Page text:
May 27, 2008

No Right To A Civil Proceeding Before Bringing A Criminal Trial For Tax Evasion

Defendant-Appellant James Ellett appealed from the judgment of the United States District Court for the Northern District of New York convicting him, after a jury trial, of four counts of income tax evasion and one count of failure to file an income tax return. The United States Court of Appeals for the Second Circuit held on May 23, 2008, that due process did not require that Ellett be given the opportunity to litigate his tax position civilly or administratively before being prosecuted for tax evasion.

To read the case, click here.

May 23, 2008

Innocent Spouse Relief Requires Joint Tax Return

The Ninth Circuit - which has jurisdiction over all of us taxpayers living in California - upheld the Tax Court's holding that innocent spouse relief under Internal Revenue Code §6105 is available only if you have filed a joint return for the year in question. Christensen v. Commissioner, No. 06-71881 (9th Cir. 4/21/08), affirming T.C. Memo. 2005-299:

Christensen argues that Code §6015(f) is available to spouses who face joint liability under community property laws but do not file a joint return. We disagree. In light of the plain language of § 6015 and the context of the statute, we conclude that § 6015(f) is available only to spouses who file a joint return.

Call a qualified California tax lawyer for help seeking innocent spouse relief - call Mitchell A. Port at 310.559.5259.

May 21, 2008

New IRS Publication On Innocent Spouse

Last month, the IRS released a revised Publication 971 for those seeking innocent spouse relief. Other articles in this blog on innocent spouse relief are: "Who Is An Innocent Spouse In California?", "Innocent Spouse Made Easier" and "California Taxpayers: Innocent Spouse Relief".

The revised IRS Publication provides this introduction:

When you file a joint income tax return, the law makes both you and your spouse responsible for the entire tax liability. This is called joint and several liability. Joint and several liability applies not only to the tax liability you show on the return but also to any additional tax liability the IRS determines to be due, even if the additional tax is due to income, deductions, or credits of your spouse or former spouse. You remain jointly and severally liable for the taxes, and the IRS still can collect from you, even if you later divorce and the divorce decree states that your former spouse will be solely responsible for the tax. In some cases, a spouse (or former spouse) will be relieved of the tax, interest, and penalties on a joint tax return.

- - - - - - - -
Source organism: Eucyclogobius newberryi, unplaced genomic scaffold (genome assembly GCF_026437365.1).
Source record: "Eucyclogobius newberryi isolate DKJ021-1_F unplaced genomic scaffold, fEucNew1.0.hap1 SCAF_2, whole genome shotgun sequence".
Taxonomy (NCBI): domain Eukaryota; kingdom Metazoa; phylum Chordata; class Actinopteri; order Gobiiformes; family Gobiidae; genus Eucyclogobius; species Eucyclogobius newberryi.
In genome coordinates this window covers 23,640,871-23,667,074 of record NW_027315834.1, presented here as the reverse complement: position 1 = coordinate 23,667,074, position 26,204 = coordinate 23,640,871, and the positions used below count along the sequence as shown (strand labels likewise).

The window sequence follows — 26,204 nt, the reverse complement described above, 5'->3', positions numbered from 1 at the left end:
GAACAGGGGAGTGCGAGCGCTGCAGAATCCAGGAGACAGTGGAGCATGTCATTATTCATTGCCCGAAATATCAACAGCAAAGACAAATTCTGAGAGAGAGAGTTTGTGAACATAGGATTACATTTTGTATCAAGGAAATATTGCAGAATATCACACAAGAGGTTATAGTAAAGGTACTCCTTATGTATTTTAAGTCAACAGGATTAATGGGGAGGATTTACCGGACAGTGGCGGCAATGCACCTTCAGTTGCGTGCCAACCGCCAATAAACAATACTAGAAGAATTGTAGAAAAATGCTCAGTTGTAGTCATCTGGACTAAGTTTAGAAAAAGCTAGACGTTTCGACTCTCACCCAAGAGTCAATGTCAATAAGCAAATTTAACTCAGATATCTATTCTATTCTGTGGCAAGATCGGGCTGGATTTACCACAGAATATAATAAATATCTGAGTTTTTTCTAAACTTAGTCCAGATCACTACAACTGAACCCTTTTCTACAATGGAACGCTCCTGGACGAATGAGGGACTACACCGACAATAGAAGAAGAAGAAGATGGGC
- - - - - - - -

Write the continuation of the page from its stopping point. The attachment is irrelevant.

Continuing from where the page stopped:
Three types of relief are available to married persons who filed joint returns.

1. Innocent spouse relief.
2. Separation of liability relief.
3. Equitable relief.

Married persons who did not file joint returns, but who live in community property states [like California], may also qualify for relief. See Community Property Laws, later. This publication explains these types of relief, who may qualify for them, and how to get them. You can also use the Innocent Spouse Tax Relief Eligibility Explorer at to see if you qualify for innocent spouse relief.

If you have a tax problem and believe that you may be entitled to innocent spouse relief, and wish to have a California tax lawyer represent you please contact Mitchell A. Port.

May 14, 2008

Most Frequently Asked Questions: Economic Stimulus Payments

California taxpayers waiting and wondering about their tax stimulus payment from the IRS can visit the IRS website for answers to frequently asked questions by clicking here.

Other tax problems related to unpaid payroll taxes, unpaid income taxes or unfiled tax returns, call Los Angeles tax attorney Mitchell A. Port at (310) 559-5259.

May 7, 2008

Wesley Snipes Convicted

For his willfully failing to file an income tax return, Wesley Snipes was sentenced to three years in federal prison. He was charged with having failed to pay over $15,000,000 in taxes.

A jury acquitted Wesley Snipes of fraud and conspiracy charges and certain other tax charges even though they convicted him for failure to file his 1999, 2000, and 2001 tax returns.
According to the IRS, tax protestors Eddie Ray Kahn and Douglas P. Rosile (who themselves face 10 and 4-1/2 years' incarceration respectively) met Snipes in 1998 who followed their suggestion to (among other things) stop filing tax returns.

He also filed amended returns requesting payments from the government of millions of dollars in refunds from earlier years' filings.

Allegedly, Snipes doctored tax returns, and sent fake checks to the Treasury to evade paying his tax liabilities.